The distance separating the Caribbean and the eastern Pacific in time and space is short, as little as 50 km and around 3.5 million years. This separation has resulted in very different oceanographic settings and coral reefs on both sides of the Central American isthmus. On our Central America cruise we focus on the Pacific coasts of Panama and Costa Rica where there are opportunities for seeing some of the corals during snorkeling outings.
Eastern Pacific reefs are smaller and more dispersed than their Caribbean counterparts. The absence of fossil reefs on the Pacific coast of the Americas may have been due to several factors such as changes in temperature and cooling due to intensified upwelling and warming during El Nino events. In Central America's past geologic history, there was also a period of large shifts in sea level, and so most eastern Pacific coral reefs are late starters (with growth beginning less than 2,000 years ago).
Corals themselves are small marine animals related to jellyfish and anemones which feed on plankton (microscopic plants and animals) and other suspended food particles with arm-like tentacles feeding a centrally located mouth. Most hard corals also host symbiotic algae, in a long-standing and successful partnership. Algae provide the corals with food through photosynthesis, and in turn, corals secrete hard calcareous (aragonite) exoskeletons, giving them structural rigidity. These colonial "hard corals" form elaborate finger-shaped, branching, or moundshaped structures and can create masses of limestone that stretch for tens or even hundreds of miles.
Coral reefs have been termed the "rainforests" of the ocean and are typically restricted to relatively shallow, warm tropical waters between latitudes 30 north and 30 south and require constant temperatures (77- 85° F/25 – 29° C), water clarity (for photosynthesis to take place) and minimal sea level change; all three of these requirements are difficult to find on the Pacific side of the Central American isthmus because the water in the Eastern Pacific is rich in nutrients that have been brought up to the surface from the deep sea, is often very green with algae and has variable water temperatures. Off Costa Rica there is a strong tropical thermocline (temperature gradient), and in Panama, episodic upwelling is caused by winds blowing across the Panama Isthmus from the Caribbean side. However, there are protected pockets where corals thrive, and some of the areas with coral reefs are on our Central America cruise itinerary; we know where to find them.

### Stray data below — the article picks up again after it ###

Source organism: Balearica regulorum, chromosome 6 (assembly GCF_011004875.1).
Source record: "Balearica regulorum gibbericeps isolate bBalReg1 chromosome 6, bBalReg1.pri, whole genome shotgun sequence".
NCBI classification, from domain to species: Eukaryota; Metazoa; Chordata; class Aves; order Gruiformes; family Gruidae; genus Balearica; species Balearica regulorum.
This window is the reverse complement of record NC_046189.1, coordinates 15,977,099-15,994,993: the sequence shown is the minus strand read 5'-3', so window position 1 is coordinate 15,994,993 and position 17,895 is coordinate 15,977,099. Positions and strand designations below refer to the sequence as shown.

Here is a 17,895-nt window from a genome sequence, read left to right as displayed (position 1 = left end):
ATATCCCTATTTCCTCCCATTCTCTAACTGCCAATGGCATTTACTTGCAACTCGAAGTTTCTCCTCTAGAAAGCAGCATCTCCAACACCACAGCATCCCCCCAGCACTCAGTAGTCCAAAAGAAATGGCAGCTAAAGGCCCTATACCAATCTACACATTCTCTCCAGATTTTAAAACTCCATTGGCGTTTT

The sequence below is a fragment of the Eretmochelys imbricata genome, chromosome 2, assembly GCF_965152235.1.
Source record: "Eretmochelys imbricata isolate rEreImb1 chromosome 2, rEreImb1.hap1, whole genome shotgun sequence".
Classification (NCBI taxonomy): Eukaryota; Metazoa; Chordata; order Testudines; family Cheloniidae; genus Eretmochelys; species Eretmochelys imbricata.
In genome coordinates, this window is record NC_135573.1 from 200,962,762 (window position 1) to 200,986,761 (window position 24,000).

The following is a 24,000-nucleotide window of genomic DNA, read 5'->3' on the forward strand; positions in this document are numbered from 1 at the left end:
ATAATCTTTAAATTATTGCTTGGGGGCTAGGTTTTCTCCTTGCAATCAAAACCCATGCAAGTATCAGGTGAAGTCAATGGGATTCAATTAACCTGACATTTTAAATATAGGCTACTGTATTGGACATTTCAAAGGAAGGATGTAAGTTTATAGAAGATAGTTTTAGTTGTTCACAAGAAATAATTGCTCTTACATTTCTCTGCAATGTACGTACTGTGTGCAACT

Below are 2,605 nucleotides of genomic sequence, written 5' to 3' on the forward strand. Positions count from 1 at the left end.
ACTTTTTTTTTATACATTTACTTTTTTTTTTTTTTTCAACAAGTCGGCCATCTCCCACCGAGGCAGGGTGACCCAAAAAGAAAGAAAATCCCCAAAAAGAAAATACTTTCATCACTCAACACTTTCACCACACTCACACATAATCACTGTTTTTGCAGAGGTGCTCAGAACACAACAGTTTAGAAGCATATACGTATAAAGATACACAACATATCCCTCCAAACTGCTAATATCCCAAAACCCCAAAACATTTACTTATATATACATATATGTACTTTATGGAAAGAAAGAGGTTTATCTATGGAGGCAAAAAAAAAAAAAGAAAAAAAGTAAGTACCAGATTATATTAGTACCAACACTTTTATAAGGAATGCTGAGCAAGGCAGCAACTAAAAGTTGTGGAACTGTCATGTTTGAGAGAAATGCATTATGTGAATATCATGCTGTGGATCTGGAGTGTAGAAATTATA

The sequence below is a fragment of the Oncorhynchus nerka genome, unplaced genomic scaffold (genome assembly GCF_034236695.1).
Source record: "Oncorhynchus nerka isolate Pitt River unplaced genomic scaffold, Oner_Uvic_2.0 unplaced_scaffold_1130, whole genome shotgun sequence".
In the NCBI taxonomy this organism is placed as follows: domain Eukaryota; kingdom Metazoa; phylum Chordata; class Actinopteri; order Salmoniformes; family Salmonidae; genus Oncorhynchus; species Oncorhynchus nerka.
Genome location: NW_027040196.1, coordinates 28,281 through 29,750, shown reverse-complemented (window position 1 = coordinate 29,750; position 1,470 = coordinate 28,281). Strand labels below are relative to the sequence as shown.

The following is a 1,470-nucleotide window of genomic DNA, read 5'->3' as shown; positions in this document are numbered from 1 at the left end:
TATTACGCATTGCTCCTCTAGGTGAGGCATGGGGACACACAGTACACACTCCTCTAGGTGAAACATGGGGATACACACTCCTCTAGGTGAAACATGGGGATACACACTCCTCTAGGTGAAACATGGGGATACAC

Reefs are ecologically important ecosystems and have a high biodiversity that serves as a storage bank of rich genetic resources, and none know better than researchers working around the island of Coiba, Panama. Coiba’s unique location has given rise to an extraordinary biodiversity in its marine life. In the past, this area had an ancient connection with the Caribbean Ocean, as evidenced by related species found in both bodies of water; it is presently situated where several ocean currents mix, both warm and cool, consequently harboring life forms from both, and is home to corals, tunicates, sponges, bacteria, and fungi that are proving to be rich sources of information about natural chemicals. The cyanobacteria—also known as blue-green algae—have yielded Coibamide A, a compound extremely active against cancer cells, named for Coiba. Veraguamide A, an anti-cancer compound named after the Panamanian province of Veraguas and Santacruzmate, an anti-parasitic compound named after the island, Santa Cruz. Recently, scientists from Panama and the U.S. working together have discovered a total of 45 new chemicals that show great promise as cures for cancer and a wide range of tropical diseases.
The undersea life off the shores of Coiba are unparalleled, and on our Panama and Costa Rica cruise we make time to explore the undersea world, one of the world's most fragile and endangered ecosystems.
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